Cloning, purification and preliminary X-ray data analysis of the human ID2 homodimer

Marie V. Wong, Paaventhan Palasingam, Prasanna Kolatkar

Research output: Contribution to journalArticle

2 Citations (Scopus)


The ID proteins are named for their role as inhibitors of DNA binding and differentiation. They contain a helix-loop-helix (HLH) domain but lack a basic DNA-binding domain. In complex with basic HLH (bHLH) transcription factors, gene expression is regulated by DNA-binding inactivation. Although the HLH domain is highly conserved and shares a similar topology, the IDs preferentially bind class I bHLH-group members such as E47 (TCF3) but not the class III bHLH member Myc. A structure of an ID protein could potentially shed light on its mechanism. Owing to their short half-lives in vivo and reported in vitro instability, this paper describes the strategies that went into expressing sufficient soluble and stable ID2 to finally obtain diffraction-quality crystals. A 2.1 Å resolution data set was collected from a crystal belonging to space group P3121 with unit-cell parameters a = b = 51.622, c = 111.474 Å, = Β = 90, = 120° that was obtained by hanging-drop vapour diffusion in a precipitant solution consisting of 0.1 M MES pH 6.5, 2.0 M potassium acetate. The solvent content was consistent with the presence of one or two molecules in the asymmetric unit.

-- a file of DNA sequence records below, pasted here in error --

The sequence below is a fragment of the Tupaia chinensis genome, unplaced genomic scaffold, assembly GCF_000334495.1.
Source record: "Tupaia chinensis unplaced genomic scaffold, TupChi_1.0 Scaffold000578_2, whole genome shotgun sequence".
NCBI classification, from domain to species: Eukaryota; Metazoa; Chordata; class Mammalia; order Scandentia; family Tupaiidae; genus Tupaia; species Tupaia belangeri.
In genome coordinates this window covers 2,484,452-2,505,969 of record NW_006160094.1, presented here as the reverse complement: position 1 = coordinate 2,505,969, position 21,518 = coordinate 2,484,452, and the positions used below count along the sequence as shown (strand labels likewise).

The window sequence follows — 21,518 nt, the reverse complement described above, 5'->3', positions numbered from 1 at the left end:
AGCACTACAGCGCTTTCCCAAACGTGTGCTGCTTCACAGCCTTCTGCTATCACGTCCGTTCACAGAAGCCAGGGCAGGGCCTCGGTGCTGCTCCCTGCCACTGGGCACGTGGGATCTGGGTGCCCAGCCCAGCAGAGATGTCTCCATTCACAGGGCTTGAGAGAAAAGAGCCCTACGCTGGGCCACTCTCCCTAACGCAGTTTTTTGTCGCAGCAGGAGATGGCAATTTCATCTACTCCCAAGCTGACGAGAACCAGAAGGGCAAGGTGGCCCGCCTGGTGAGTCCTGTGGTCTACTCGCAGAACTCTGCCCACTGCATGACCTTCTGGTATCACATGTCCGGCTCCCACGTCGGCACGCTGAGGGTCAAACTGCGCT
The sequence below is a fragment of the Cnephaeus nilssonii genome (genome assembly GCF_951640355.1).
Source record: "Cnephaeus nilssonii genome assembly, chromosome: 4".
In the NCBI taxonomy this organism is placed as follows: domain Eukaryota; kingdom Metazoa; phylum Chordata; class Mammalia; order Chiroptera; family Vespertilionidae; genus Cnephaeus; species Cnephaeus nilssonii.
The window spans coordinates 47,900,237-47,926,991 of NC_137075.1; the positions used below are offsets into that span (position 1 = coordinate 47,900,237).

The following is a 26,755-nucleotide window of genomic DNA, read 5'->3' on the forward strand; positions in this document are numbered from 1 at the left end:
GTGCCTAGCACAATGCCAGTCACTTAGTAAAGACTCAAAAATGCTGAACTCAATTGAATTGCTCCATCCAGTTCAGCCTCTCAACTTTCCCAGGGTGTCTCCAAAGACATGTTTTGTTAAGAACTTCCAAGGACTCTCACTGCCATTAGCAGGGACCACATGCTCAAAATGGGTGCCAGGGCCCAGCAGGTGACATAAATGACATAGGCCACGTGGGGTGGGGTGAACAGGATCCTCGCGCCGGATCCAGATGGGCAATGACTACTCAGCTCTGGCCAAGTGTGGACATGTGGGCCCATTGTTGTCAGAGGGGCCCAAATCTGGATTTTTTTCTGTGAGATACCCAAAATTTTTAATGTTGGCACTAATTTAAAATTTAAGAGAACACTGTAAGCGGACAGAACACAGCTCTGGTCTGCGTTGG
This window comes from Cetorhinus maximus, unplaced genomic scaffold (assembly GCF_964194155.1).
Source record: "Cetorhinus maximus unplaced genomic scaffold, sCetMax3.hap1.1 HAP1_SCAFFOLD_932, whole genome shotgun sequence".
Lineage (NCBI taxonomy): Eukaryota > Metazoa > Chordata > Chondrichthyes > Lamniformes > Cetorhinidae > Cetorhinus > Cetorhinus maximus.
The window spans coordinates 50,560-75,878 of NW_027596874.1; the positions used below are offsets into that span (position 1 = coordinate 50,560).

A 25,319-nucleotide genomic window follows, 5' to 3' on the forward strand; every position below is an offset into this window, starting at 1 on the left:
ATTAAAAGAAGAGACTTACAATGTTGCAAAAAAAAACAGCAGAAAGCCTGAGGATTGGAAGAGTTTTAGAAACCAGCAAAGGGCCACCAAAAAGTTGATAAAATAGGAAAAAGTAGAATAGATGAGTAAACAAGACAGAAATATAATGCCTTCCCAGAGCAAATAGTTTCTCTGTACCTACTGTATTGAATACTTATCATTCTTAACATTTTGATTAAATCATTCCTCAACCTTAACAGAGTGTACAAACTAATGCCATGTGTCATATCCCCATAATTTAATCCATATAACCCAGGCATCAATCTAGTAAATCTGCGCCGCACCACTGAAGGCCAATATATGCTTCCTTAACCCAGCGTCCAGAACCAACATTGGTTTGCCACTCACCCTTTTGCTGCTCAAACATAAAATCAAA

Original languageEnglish
Pages (from-to)1354-1358
Number of pages5
JournalActa Crystallographica Section F: Structural Biology and Crystallization Communications
Issue number11
Publication statusPublished - 1 Nov 2012
Externally publishedYes



  • helix-loop-helix domain
  • homodimer
  • ID2
  • inhibitor of DNA binding

ASJC Scopus subject areas

  • Biochemistry
  • Biophysics
  • Structural Biology
  • Genetics
  • Condensed Matter Physics

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